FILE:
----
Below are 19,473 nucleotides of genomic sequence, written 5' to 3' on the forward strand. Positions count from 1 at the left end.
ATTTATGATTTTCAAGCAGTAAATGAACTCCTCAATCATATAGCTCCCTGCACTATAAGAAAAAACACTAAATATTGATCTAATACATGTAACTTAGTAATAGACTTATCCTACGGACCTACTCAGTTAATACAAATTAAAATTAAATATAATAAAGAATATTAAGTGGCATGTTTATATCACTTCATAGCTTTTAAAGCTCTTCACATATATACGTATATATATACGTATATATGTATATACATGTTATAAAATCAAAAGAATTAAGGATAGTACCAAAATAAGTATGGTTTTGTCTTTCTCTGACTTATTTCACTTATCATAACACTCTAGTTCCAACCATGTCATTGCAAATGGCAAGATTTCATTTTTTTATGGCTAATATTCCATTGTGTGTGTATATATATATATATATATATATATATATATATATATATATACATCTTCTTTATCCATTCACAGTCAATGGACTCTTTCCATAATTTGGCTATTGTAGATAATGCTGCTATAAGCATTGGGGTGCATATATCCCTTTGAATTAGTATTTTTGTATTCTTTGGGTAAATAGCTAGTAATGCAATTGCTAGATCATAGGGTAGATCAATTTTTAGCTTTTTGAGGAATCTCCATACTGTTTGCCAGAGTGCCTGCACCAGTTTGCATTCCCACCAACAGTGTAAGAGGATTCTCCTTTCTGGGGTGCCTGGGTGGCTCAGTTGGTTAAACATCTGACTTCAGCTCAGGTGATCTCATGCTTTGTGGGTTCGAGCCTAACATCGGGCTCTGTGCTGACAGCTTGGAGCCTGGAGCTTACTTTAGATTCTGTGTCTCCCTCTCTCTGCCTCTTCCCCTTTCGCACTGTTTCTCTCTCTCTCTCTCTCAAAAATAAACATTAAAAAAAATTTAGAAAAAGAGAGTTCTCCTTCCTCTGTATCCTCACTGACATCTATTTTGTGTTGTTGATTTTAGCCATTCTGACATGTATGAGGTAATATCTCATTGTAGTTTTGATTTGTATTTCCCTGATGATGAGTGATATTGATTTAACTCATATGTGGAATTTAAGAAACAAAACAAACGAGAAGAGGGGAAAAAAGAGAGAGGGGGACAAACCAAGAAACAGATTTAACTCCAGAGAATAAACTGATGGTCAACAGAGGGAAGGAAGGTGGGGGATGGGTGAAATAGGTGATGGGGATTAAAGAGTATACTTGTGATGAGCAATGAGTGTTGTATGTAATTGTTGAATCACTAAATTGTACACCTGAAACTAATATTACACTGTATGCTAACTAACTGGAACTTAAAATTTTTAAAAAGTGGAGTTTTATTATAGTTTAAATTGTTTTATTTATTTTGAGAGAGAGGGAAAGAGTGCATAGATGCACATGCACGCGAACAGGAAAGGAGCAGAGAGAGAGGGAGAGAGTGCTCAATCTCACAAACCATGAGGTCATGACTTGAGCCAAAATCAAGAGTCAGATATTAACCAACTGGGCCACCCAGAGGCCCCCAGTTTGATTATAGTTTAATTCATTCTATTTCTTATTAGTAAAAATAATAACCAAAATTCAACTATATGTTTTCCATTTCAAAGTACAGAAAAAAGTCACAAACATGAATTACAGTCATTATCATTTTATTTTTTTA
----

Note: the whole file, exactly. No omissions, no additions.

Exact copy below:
Below are 19,473 nucleotides of genomic sequence, written 5' to 3' on the forward strand. Positions count from 1 at the left end.
ATTTATGATTTTCAAGCAGTAAATGAACTCCTCAATCATATAGCTCCCTGCACTATAAGAAAAAACACTAAATATTGATCTAATACATGTAACTTAGTAATAGACTTATCCTACGGACCTACTCAGTTAATACAAATTAAAATTAAATATAATAAAGAATATTAAGTGGCATGTTTATATCACTTCATAGCTTTTAAAGCTCTTCACATATATACGTATATATATACGTATATATGTATATACATGTTATAAAATCAAAAGAATTAAGGATAGTACCAAAATAAGTATGGTTTTGTCTTTCTCTGACTTATTTCACTTATCATAACACTCTAGTTCCAACCATGTCATTGCAAATGGCAAGATTTCATTTTTTTATGGCTAATATTCCATTGTGTGTGTATATATATATATATATATATATATATATATATATATATATACATCTTCTTTATCCATTCACAGTCAATGGACTCTTTCCATAATTTGGCTATTGTAGATAATGCTGCTATAAGCATTGGGGTGCATATATCCCTTTGAATTAGTATTTTTGTATTCTTTGGGTAAATAGCTAGTAATGCAATTGCTAGATCATAGGGTAGATCAATTTTTAGCTTTTTGAGGAATCTCCATACTGTTTGCCAGAGTGCCTGCACCAGTTTGCATTCCCACCAACAGTGTAAGAGGATTCTCCTTTCTGGGGTGCCTGGGTGGCTCAGTTGGTTAAACATCTGACTTCAGCTCAGGTGATCTCATGCTTTGTGGGTTCGAGCCTAACATCGGGCTCTGTGCTGACAGCTTGGAGCCTGGAGCTTACTTTAGATTCTGTGTCTCCCTCTCTCTGCCTCTTCCCCTTTCGCACTGTTTCTCTCTCTCTCTCTCTCAAAAATAAACATTAAAAAAAATTTAGAAAAAGAGAGTTCTCCTTCCTCTGTATCCTCACTGACATCTATTTTGTGTTGTTGATTTTAGCCATTCTGACATGTATGAGGTAATATCTCATTGTAGTTTTGATTTGTATTTCCCTGATGATGAGTGATATTGATTTAACTCATATGTGGAATTTAAGAAACAAAACAAACGAGAAGAGGGGAAAAAAGAGAGAGGGGGACAAACCAAGAAACAGATTTAACTCCAGAGAATAAACTGATGGTCAACAGAGGGAAGGAAGGTGGGGGATGGGTGAAATAGGTGATGGGGATTAAAGAGTATACTTGTGATGAGCAATGAGTGTTGTATGTAATTGTTGAATCACTAAATTGTACACCTGAAACTAATATTACACTGTATGCTAACTAACTGGAACTTAAAATTTTTAAAAAGTGGAGTTTTATTATAGTTTAAATTGTTTTATTTATTTTGAGAGAGAGGGAAAGAGTGCATAGATGCACATGCACGCGAACAGGAAAGGAGCAGAGAGAGAGGGAGAGAGTGCTCAATCTCACAAACCATGAGGTCATGACTTGAGCCAAAATCAAGAGTCAGATATTAACCAACTGGGCCACCCAGAGGCCCCCAGTTTGATTATAGTTTAATTCATTCTATTTCTTATTAGTAAAAATAATAACCAAAATTCAACTATATGTTTTCCATTTCAAAGTACAGAAAAAAGTCACAAACATGAATTACAGTCATTATCATTTTATTTTTTTA